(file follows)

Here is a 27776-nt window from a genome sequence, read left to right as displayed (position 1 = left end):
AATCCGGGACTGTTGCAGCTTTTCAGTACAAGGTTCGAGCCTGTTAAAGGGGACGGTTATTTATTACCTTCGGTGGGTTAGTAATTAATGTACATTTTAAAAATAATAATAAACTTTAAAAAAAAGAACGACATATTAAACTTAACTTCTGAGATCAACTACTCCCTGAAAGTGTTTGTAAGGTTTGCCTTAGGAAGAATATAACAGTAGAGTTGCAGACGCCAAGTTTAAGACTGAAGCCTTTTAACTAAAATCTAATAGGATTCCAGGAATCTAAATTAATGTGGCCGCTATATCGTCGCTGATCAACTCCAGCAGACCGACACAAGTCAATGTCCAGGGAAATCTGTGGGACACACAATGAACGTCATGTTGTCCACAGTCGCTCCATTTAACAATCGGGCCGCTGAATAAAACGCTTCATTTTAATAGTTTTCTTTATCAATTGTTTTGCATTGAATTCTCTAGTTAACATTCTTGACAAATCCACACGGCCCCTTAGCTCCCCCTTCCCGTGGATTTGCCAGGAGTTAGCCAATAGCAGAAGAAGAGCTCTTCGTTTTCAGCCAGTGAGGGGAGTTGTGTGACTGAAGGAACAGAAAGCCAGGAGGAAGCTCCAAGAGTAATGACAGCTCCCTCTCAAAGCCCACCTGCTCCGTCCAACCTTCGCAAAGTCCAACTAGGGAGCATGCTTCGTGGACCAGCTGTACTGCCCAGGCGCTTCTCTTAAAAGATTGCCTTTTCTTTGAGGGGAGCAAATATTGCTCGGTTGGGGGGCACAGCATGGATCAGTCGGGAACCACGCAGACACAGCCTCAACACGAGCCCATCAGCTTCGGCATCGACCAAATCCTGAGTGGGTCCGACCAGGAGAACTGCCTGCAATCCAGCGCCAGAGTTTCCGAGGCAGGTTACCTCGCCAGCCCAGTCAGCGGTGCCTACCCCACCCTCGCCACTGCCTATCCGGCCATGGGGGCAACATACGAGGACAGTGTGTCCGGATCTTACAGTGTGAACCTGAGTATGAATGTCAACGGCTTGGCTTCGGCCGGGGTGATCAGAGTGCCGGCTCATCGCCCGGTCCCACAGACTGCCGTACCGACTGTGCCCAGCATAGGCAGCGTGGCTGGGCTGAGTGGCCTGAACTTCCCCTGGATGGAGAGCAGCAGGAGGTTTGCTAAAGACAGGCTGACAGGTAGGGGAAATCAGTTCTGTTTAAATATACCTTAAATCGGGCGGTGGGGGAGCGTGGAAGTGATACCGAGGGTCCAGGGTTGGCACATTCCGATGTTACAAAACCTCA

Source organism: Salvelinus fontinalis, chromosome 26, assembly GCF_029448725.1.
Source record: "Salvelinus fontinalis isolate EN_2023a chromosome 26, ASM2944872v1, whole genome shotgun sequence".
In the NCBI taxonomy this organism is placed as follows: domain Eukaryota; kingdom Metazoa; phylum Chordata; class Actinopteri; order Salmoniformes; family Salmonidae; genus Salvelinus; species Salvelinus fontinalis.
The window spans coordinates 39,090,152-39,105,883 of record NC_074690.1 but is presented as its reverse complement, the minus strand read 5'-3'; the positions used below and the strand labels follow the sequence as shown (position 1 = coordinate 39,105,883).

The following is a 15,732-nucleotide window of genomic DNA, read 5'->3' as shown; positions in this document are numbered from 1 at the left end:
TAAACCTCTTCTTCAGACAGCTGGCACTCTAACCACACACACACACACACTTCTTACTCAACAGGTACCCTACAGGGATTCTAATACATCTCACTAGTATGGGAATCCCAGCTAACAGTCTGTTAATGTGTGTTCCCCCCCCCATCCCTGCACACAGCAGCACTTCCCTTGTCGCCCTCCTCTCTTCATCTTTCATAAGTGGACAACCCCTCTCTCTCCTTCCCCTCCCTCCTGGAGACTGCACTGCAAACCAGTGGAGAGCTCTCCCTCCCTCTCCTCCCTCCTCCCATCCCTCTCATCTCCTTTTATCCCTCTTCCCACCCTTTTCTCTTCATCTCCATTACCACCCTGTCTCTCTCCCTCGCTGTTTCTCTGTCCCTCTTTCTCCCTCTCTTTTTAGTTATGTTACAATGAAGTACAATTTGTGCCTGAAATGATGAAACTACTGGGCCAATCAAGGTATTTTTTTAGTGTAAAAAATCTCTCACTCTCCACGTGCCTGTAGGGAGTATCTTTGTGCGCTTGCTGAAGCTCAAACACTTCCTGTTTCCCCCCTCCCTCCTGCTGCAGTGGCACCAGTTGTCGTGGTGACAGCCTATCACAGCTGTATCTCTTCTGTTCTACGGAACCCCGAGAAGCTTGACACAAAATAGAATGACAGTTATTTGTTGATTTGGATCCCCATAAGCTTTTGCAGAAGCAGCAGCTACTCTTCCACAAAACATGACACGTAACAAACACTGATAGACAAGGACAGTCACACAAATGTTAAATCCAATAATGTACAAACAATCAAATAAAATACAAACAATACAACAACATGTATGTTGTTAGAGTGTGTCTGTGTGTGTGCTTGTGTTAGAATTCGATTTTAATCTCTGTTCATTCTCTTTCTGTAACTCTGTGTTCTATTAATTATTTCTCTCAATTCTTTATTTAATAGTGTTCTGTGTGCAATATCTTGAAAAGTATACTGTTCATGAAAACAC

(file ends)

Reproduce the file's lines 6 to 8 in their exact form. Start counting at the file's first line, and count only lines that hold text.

The window spans coordinates 39,090,152-39,105,883 of record NC_074690.1 but is presented as its reverse complement, the minus strand read 5'-3'; the positions used below and the strand labels follow the sequence as shown (position 1 = coordinate 39,105,883).

The following is a 15,732-nucleotide window of genomic DNA, read 5'->3' as shown; positions in this document are numbered from 1 at the left end:
TAAACCTCTTCTTCAGACAGCTGGCACTCTAACCACACACACACACACACTTCTTACTCAACAGGTACCCTACAGGGATTCTAATACATCTCACTAGTATGGGAATCCCAGCTAACAGTCTGTTAATGTGTGTTCCCCCCCCCATCCCTGCACACAGCAGCACTTCCCTTGTCGCCCTCCTCTCTTCATCTTTCATAAGTGGACAACCCCTCTCTCTCCTTCCCCTCCCTCCTGGAGACTGCACTGCAAACCAGTGGAGAGCTCTCCCTCCCTCTCCTCCCTCCTCCCATCCCTCTCATCTCCTTTTATCCCTCTTCCCACCCTTTTCTCTTCATCTCCATTACCACCCTGTCTCTCTCCCTCGCTGTTTCTCTGTCCCTCTTTCTCCCTCTCTTTTTAGTTATGTTACAATGAAGTACAATTTGTGCCTGAAATGATGAAACTACTGGGCCAATCAAGGTATTTTTTTAGTGTAAAAAATCTCTCACTCTCCACGTGCCTGTAGGGAGTATCTTTGTGCGCTTGCTGAAGCTCAAACACTTCCTGTTTCCCCCCTCCCTCCTGCTGCAGTGGCACCAGTTGTCGTGGTGACAGCCTATCACAGCTGTATCTCTTCTGTTCTACGGAACCCCGAGAAGCTTGACACAAAATAGAATGACAGTTATTTGTTGATTTGGATCCCCATAAGCTTTTGCAGAAGCAGCAGCTACTCTTCCACAAAACATGACACGTAACAAACACTGATAGACAAGGACAGTCACACAAATGTTAAATCCAATAATGTACAAACAATCAAATAAAATACAAACAATACAACAACATGTATGTTGTTAGAGTGTGTCTGTGTGTGTGCTTGTGTTAGAATTCGATTTTAATCTCTGTTCATTCTCTTTCTGTAACTCTGTGTTCTATTAATTATTTCTCTCAATTCTTTATTTAATAGTGTTCTGTGTGCAATATCTTGAAAAGTATACTGTTCATGAAAACAC